Tuesday, April 15, 2008
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For whatever reason(s), about 3 weeks ago I was on the third floor of the IUPUI library when I looked out over the atrium and noticed a big spider hanging there. How did I get all the way up there and not see the spider?
How long have there been sculptures installed in this space by Herron students?
I didn’t know what to think; I read the artist’s statement glued to the concrete post. It made a lot of sense, this statement and this spider. I watched it spin slowly. The piece is called Threat Level Orange.
Jessica Burnside made it; she’s a senior in the Sculpture BFA program at Herron. Here's a link to a press release about the spider (that's all I could find).
Taking matters into my own hands, I went and made a video that shows the installation and then asked Jessica a few questions about the work via e-mail. Note: the spider will come down some time next month and a new installation will go up (what it is, I don't know).
First, here’s the video (never mind the choppy cuts – my goal is to do only one take):
Here’s the interview:
First: a short bio, please.
I was born here in Indiana and have lived here all my life. I live in Franklin with my husband and two children and most recently, a new dog. I am working on a sculpture BFA at Herron and plan on graduating next May.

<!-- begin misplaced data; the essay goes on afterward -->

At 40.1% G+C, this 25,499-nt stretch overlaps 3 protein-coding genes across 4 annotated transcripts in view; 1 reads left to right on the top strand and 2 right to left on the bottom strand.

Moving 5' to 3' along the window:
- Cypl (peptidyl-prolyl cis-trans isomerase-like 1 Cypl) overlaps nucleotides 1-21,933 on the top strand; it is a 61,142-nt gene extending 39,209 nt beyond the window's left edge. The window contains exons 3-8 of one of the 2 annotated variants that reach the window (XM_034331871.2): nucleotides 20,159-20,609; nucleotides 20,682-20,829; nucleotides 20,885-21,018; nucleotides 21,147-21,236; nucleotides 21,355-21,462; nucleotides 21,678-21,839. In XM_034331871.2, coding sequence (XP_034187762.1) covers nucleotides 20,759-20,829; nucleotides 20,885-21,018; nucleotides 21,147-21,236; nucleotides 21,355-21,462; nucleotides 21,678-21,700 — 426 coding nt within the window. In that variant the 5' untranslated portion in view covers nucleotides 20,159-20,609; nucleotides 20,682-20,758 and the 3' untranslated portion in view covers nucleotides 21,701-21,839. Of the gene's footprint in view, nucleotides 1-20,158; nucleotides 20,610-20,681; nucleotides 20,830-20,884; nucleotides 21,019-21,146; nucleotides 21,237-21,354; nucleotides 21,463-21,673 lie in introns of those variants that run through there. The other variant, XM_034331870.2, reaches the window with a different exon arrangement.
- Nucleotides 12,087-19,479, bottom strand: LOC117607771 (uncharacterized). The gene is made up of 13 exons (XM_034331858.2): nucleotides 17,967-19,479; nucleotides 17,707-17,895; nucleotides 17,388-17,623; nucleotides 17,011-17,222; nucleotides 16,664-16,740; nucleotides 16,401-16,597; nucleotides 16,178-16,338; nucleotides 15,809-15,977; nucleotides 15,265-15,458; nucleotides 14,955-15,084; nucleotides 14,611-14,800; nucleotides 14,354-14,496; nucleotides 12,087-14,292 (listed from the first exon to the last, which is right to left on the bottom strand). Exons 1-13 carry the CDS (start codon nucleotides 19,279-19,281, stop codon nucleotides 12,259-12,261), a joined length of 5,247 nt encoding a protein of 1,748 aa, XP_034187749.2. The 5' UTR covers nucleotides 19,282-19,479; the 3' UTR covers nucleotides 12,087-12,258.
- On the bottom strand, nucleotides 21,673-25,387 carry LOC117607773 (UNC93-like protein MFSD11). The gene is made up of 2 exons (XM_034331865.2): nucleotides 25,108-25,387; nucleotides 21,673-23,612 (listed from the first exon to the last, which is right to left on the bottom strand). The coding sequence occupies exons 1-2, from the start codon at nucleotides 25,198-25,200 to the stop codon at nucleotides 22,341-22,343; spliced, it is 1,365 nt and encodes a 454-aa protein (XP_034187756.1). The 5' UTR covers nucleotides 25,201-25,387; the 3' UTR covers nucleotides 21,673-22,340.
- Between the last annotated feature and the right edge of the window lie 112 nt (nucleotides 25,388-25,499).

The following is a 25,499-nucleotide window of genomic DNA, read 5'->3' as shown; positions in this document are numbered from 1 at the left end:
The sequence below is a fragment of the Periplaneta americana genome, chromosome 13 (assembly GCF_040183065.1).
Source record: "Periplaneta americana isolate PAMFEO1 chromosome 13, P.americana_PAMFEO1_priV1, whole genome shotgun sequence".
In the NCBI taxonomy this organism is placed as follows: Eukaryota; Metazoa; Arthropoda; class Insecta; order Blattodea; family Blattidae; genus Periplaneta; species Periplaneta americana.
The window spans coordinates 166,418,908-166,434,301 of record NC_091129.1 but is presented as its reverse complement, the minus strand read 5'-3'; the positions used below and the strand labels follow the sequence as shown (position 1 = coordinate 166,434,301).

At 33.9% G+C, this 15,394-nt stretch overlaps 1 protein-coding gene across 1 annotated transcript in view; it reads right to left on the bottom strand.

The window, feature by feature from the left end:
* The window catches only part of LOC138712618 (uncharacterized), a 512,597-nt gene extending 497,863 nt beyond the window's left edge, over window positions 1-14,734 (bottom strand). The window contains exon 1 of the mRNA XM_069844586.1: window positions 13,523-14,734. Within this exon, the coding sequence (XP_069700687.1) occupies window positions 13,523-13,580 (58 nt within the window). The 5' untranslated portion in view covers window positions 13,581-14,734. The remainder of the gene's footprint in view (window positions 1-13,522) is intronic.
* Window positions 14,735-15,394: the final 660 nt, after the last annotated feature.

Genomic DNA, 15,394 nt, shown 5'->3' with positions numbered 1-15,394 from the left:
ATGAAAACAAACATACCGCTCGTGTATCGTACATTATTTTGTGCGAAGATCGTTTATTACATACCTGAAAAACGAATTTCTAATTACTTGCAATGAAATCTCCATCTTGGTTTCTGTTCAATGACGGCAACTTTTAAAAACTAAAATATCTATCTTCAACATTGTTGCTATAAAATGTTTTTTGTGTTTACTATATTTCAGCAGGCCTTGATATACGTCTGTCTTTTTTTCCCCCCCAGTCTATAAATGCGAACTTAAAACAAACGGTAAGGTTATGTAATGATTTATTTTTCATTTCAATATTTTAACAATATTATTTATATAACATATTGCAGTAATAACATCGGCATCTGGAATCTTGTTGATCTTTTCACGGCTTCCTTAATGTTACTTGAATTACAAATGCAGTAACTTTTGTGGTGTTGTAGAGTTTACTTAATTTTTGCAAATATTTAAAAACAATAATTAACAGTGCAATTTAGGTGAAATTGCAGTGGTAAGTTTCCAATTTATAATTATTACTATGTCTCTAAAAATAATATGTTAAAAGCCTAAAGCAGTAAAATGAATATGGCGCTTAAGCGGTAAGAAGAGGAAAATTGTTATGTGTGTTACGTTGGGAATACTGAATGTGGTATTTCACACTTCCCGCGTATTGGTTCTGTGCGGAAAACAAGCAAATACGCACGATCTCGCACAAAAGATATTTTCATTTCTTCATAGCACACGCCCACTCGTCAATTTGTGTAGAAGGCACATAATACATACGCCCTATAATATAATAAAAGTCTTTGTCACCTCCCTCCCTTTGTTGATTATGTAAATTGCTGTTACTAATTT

I'm interested to know about how you arrived at the idea of making a spider for the IUPUI library. Do you remember how and when you came up with this idea? Did the competition generate the idea or did you have it before then?
I was already interested in making large-scale spiders. I have a completely irrational fear of spiders and wanted to make one that was in scale with my fear of it. It was (and still is) also representative of the fears that hang over us as a society.
This was back when we were still getting regular threat level adjustments and daily news reports of the next thing that’s going to kill us all. (SARS, bird flu, biological attacks, suspicious box trucks, catastrophic power grid failure, bioengineered food; the list goes on- remember when duct tape was going to save us from smallpox?) We had irrational fears about everything then. I still have trouble deciding if they are legitimate or overblown. Lately our news reports have been refocused on the latest piece of lint found on the presidential candidates’ jackets, but I anticipate a return to the fear mongering after the election